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Radetzky March, Op. 228, is a march composed by Johann Strauss Sr. in 1848. It was dedicated to the Austrian Field Marshal Joseph Radetzky von Radetz, and became quite a popular march among soldiers. It has been remarked that its tone is more celebratory than martial-- Strauss was commissioned to write the piece for a celebration of Radetsky's victory at the Battle of Custoza.
For the Trio Strauss used an older folk melody called „Alter Tanz aus Wien“ or „Tinerl-Lied“ in 3/4 time signature (named after a then popular singer). When Radetzky came back to Vienna after winning the battle of Custoza (1848), his soldiers were singing the then popular song. Allegedly Strauss heard this singing and included the melody, this time in 2/4 time signature, into the Radetzky march. 
When it was first played in front of Austrian officers they spontaneously clapped and stamped their feet when they heard the chorus. This tradition is kept alive today when the march is played in classical music venues in Vienna, among members of the audience who are familiar with the tradition. It is almost always played as the last piece at the Neujahrskonzert, the Vienna New Year Concert.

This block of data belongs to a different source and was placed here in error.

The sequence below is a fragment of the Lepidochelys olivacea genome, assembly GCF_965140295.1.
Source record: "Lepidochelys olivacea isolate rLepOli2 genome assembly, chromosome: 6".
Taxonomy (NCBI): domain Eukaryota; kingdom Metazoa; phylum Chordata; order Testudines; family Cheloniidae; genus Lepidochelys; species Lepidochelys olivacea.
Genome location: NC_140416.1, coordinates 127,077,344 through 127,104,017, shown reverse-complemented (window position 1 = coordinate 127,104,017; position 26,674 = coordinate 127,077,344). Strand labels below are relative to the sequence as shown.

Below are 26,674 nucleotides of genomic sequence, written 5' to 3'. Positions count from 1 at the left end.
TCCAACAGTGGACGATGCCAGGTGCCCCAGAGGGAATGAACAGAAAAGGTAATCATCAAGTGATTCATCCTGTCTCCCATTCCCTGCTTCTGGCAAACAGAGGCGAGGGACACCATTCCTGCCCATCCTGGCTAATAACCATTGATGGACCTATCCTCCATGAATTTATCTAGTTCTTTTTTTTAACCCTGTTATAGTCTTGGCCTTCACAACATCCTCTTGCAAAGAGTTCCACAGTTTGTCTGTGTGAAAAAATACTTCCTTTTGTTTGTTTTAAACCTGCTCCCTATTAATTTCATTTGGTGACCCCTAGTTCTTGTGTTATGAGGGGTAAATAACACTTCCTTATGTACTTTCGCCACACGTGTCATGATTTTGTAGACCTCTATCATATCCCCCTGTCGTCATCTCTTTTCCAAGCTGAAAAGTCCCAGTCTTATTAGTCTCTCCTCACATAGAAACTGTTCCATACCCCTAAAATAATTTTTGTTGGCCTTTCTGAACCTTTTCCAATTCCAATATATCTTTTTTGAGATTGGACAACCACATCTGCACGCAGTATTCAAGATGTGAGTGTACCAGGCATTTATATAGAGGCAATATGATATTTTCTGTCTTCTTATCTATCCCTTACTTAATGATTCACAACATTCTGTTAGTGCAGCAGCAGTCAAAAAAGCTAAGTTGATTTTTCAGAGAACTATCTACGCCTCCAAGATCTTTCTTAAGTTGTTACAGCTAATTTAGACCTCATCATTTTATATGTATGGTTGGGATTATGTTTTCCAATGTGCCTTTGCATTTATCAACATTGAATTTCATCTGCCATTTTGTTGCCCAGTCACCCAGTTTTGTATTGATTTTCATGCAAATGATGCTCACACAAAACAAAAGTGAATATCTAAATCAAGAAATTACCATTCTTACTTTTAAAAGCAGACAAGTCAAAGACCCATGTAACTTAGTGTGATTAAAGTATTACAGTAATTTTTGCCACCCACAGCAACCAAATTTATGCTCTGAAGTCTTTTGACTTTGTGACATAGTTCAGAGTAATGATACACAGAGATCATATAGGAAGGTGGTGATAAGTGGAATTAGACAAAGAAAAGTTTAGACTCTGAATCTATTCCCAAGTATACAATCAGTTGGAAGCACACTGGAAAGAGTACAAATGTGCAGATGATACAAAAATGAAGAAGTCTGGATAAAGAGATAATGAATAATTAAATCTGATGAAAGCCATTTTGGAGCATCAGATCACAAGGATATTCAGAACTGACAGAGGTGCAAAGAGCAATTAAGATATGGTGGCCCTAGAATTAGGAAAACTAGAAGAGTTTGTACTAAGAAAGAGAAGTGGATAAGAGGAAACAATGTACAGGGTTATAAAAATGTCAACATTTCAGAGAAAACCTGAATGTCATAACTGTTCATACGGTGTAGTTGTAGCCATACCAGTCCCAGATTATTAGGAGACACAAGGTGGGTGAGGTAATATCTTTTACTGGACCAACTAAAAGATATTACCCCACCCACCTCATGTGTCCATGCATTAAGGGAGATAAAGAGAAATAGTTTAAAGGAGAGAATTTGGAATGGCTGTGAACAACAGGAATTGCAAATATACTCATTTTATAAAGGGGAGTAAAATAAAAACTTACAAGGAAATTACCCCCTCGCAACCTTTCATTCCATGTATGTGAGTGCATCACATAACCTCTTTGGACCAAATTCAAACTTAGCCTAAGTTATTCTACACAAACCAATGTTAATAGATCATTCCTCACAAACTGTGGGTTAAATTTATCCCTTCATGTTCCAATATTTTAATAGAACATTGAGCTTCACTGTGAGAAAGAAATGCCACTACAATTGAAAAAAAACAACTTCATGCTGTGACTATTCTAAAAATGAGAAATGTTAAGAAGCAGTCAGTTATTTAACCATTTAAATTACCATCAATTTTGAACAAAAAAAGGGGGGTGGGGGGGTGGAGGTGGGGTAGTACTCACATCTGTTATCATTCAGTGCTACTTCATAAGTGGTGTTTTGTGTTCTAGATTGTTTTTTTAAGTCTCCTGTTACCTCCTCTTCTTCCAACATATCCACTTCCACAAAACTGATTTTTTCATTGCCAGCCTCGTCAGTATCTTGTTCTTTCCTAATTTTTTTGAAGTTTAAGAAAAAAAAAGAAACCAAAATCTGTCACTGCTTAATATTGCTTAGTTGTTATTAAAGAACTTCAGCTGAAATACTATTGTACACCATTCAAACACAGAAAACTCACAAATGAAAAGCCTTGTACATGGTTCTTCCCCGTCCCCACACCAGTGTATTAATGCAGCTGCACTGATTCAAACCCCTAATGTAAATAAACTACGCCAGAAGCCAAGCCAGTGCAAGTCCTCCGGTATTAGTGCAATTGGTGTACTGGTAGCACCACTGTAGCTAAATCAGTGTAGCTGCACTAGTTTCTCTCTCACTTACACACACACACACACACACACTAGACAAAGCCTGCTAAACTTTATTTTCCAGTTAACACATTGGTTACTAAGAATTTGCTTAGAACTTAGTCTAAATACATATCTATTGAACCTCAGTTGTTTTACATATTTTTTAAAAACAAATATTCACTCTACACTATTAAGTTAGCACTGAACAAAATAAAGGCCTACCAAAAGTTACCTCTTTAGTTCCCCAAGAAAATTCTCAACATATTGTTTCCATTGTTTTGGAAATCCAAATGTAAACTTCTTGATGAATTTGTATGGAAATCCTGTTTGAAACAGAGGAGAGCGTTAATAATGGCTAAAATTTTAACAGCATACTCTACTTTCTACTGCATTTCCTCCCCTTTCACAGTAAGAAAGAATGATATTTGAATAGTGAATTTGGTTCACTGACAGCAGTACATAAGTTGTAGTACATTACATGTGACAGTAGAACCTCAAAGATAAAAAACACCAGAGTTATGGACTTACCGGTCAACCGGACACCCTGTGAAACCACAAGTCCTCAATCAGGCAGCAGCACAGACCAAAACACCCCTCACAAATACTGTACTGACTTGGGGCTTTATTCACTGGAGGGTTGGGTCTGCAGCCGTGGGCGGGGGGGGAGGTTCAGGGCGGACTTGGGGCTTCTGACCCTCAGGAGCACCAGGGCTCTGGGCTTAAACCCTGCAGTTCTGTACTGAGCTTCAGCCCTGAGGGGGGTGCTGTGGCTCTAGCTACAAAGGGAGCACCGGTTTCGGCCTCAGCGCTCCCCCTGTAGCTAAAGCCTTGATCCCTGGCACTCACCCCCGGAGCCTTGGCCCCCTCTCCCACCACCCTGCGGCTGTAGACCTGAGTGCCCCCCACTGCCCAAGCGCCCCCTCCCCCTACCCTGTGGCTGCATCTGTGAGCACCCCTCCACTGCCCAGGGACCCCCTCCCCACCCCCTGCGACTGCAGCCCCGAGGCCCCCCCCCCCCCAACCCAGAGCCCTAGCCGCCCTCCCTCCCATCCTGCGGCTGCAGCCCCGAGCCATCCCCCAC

Radetzky March consists of three main parts:
- The introduction: The whole orchestra plays here and the brass section plays the melody.
- The first figure: This is played by the string section.
- At figure two, the whole orchestra plays until figure three when it repeats back to the D.S. (first figure.)
- The trio: This is played by the brass section and the trumpet plays three triplets in the last bars of the trio.
- Figure five: The whole orchestra plays here.
- Figure six: The whole orchestra plays here and then repeats back to figure 5.
- The orchestra plays on the last bar.
- They go back to the D.C. (beginning).
- They play until figure three; and the piece finishes with the Fine ("end") bar—i.e., the direction is Da capo al fine (repeat from beginning up to the word fine).
Since 1896 it has been the official presentation march of the Chilean Army's Military School of the Liberator Bernardo O'Higgins. The 1st The Queen's Dragoon Guards adopted the Radetzky March as its regimental quick march.
Jeroen H.C. Tempelman, "On the Radetzky March," Vienna Music, no. 99 (Summer 2000), pp. 12–13
- "Radetzky March" Complete orchestral score: Free scores at the International Music Score Library Project
- "Radetzkymarsch" (mp3pro, 1.24 MB).  Liedertafel.[dead link]
- Alter Tanz aus Wien, a Radetzkymarsch trio adaptation (sheet music)
- "Radetzky Marsch, Neujahrskonzert 2009, conducted by Daniel Barenboim".